While, as we have seen, online tyre retail market share is hovering around the 8 per cent mark when you average out Europe as a whole, there are significant variations across the continent. For example, as well as being the leading European tyre market, German online tyre buying has long been a particular high-point owing to the fact that market leaders such as Delticom are based there and because e-tail runs in parallel with broadband/fibre take-up. And because Germany has always a particularly good telecoms infrastructure, it has always been strong in terms of online retail too. As a result German market sources are very bullish about both the current state of the online sector and its growth potential. Delticom/BRV data published in March suggests Germany online tyre retail broke through the 10 per cent market share barrier in 2013 and is on-track for 20 per cent by 2010 (see table 2 for further details).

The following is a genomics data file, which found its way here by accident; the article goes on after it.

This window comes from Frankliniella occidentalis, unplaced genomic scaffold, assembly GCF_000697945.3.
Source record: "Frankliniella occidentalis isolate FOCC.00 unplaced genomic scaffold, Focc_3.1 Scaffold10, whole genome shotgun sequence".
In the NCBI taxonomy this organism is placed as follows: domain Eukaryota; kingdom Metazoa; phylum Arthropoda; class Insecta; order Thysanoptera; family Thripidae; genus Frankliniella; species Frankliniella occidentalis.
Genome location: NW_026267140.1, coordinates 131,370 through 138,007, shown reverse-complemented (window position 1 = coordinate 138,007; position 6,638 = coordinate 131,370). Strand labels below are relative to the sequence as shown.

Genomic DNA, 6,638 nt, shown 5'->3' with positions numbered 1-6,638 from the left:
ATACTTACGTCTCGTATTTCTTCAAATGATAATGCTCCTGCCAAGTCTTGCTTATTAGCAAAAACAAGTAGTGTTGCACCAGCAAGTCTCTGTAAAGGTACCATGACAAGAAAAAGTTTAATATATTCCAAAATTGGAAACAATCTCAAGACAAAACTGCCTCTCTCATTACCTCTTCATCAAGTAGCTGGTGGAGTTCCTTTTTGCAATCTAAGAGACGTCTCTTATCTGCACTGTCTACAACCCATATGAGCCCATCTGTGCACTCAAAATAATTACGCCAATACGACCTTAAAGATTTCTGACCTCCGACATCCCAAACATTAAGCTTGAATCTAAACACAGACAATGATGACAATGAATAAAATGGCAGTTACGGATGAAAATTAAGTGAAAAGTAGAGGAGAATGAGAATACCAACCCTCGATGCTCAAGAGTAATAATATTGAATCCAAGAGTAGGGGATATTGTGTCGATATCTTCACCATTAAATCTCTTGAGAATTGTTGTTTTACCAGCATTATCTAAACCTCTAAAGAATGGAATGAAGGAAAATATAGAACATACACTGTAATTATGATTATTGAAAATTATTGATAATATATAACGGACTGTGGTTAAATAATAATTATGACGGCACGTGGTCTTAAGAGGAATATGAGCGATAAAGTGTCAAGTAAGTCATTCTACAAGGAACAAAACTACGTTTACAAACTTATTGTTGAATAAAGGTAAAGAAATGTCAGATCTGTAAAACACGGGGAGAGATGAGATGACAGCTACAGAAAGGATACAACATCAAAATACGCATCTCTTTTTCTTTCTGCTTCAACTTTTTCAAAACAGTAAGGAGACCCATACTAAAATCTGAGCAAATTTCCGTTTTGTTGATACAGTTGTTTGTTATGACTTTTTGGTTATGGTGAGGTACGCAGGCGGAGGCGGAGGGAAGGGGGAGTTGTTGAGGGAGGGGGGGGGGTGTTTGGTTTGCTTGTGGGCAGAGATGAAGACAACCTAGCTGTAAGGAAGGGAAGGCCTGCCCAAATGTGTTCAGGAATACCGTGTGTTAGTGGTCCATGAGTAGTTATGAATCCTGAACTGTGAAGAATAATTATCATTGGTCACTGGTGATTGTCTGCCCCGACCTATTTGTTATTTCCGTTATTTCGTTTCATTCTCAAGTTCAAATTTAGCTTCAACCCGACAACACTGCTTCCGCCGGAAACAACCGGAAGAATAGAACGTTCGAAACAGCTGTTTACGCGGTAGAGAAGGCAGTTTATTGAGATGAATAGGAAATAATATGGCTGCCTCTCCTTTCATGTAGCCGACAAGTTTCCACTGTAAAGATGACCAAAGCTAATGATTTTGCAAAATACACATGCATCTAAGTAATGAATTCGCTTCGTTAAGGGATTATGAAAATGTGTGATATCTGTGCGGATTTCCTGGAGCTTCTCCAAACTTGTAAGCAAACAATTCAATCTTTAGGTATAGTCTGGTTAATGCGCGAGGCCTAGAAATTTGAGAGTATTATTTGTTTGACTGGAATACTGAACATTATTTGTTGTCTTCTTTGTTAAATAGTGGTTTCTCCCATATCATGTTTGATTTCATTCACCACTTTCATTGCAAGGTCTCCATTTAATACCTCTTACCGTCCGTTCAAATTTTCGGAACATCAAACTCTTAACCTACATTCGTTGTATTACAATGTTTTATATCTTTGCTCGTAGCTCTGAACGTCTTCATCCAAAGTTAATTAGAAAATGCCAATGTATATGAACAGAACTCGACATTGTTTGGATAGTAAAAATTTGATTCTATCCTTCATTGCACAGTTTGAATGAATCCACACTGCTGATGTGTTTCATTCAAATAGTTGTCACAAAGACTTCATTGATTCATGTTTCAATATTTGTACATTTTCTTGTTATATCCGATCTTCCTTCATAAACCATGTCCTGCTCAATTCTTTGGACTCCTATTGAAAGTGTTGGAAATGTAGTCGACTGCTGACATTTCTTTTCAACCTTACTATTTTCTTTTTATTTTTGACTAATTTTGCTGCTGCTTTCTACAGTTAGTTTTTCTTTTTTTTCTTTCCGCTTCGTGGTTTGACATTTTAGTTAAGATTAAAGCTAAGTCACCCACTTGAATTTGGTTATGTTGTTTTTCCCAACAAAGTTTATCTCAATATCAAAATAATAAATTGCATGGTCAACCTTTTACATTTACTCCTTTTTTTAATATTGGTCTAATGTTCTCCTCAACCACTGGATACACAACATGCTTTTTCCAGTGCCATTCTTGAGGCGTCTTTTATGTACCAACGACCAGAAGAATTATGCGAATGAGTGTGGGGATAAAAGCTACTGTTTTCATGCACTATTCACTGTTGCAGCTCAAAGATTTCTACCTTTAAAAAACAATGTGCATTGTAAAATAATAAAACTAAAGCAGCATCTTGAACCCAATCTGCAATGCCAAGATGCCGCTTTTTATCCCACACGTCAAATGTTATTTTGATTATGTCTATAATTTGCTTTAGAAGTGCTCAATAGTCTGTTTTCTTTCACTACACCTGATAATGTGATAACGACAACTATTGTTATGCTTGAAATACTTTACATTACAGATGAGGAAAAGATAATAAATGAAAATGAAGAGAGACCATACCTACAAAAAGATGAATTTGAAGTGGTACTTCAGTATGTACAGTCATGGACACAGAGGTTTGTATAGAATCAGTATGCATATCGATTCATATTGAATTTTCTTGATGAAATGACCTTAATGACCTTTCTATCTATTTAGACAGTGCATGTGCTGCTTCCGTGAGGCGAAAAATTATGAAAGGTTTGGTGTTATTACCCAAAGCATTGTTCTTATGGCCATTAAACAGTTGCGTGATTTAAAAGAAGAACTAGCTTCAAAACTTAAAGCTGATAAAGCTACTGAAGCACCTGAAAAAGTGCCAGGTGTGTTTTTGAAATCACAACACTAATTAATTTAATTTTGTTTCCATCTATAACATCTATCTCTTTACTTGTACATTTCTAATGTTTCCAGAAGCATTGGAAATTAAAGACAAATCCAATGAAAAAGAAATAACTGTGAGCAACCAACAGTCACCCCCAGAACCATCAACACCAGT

Bearing in mind the UK’s less modern telecoms infrastructure – ask anyone in Scotland or the South West – it is no surprise to learn that UK is slightly behind the peak in terms of market share. However, such is the strength of the players already present in the market, leading tyre manufacturer sources have been telling Tyres & Accessories that e-tail market share has been approach double digits for years. And yet few have publically suggested it is over 5 per cent. This year however, at least one leading wholesale source told T&A that they concur with the earlier manufacturer information we received. The result is that we believe UK online tyre retail market share is now in line with the figure Frost & Sullivan quote as the Europe average – roughly 8 per cent. Because it is in line with this European average, it is reasonable to conclude that the UK will also be in line with the European average in 2021 – around 10 per cent and some way off the 20 per cent the most bullish German sources are predicting for their domestic market.